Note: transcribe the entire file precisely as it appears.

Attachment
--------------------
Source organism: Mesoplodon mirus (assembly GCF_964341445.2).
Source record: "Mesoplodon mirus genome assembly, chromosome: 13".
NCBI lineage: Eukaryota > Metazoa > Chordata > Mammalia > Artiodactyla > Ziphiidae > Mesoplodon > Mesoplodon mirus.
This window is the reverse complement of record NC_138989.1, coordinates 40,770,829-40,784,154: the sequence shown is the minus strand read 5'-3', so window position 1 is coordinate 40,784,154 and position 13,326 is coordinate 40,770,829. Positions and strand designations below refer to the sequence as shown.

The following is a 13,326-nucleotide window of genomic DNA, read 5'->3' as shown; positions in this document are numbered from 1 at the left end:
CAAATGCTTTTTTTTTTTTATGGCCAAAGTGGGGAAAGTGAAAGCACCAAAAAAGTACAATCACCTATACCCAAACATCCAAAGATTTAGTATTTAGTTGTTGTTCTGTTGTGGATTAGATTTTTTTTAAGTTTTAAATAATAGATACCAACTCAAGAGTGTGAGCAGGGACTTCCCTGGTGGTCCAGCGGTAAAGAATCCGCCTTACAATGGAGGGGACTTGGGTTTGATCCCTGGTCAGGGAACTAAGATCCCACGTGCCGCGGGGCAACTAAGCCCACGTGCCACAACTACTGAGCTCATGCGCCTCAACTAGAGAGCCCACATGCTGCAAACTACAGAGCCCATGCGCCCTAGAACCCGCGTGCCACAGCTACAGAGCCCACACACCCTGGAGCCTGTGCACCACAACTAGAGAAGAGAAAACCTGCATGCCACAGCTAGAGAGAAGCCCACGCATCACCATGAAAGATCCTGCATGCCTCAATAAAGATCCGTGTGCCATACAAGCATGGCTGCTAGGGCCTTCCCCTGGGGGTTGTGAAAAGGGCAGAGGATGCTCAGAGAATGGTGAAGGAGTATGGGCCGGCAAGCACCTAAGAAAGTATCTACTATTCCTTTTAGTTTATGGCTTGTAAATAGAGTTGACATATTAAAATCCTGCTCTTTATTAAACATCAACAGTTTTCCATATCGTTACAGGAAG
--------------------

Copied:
Source organism: Mesoplodon mirus (assembly GCF_964341445.2).
Source record: "Mesoplodon mirus genome assembly, chromosome: 13".
NCBI lineage: Eukaryota > Metazoa > Chordata > Mammalia > Artiodactyla > Ziphiidae > Mesoplodon > Mesoplodon mirus.
This window is the reverse complement of record NC_138989.1, coordinates 40,770,829-40,784,154: the sequence shown is the minus strand read 5'-3', so window position 1 is coordinate 40,784,154 and position 13,326 is coordinate 40,770,829. Positions and strand designations below refer to the sequence as shown.

The following is a 13,326-nucleotide window of genomic DNA, read 5'->3' as shown; positions in this document are numbered from 1 at the left end:
CAAATGCTTTTTTTTTTTTATGGCCAAAGTGGGGAAAGTGAAAGCACCAAAAAAGTACAATCACCTATACCCAAACATCCAAAGATTTAGTATTTAGTTGTTGTTCTGTTGTGGATTAGATTTTTTTTAAGTTTTAAATAATAGATACCAACTCAAGAGTGTGAGCAGGGACTTCCCTGGTGGTCCAGCGGTAAAGAATCCGCCTTACAATGGAGGGGACTTGGGTTTGATCCCTGGTCAGGGAACTAAGATCCCACGTGCCGCGGGGCAACTAAGCCCACGTGCCACAACTACTGAGCTCATGCGCCTCAACTAGAGAGCCCACATGCTGCAAACTACAGAGCCCATGCGCCCTAGAACCCGCGTGCCACAGCTACAGAGCCCACACACCCTGGAGCCTGTGCACCACAACTAGAGAAGAGAAAACCTGCATGCCACAGCTAGAGAGAAGCCCACGCATCACCATGAAAGATCCTGCATGCCTCAATAAAGATCCGTGTGCCATACAAGCATGGCTGCTAGGGCCTTCCCCTGGGGGTTGTGAAAAGGGCAGAGGATGCTCAGAGAATGGTGAAGGAGTATGGGCCGGCAAGCACCTAAGAAAGTATCTACTATTCCTTTTAGTTTATGGCTTGTAAATAGAGTTGACATATTAAAATCCTGCTCTTTATTAAACATCAACAGTTTTCCATATCGTTACAGGAAG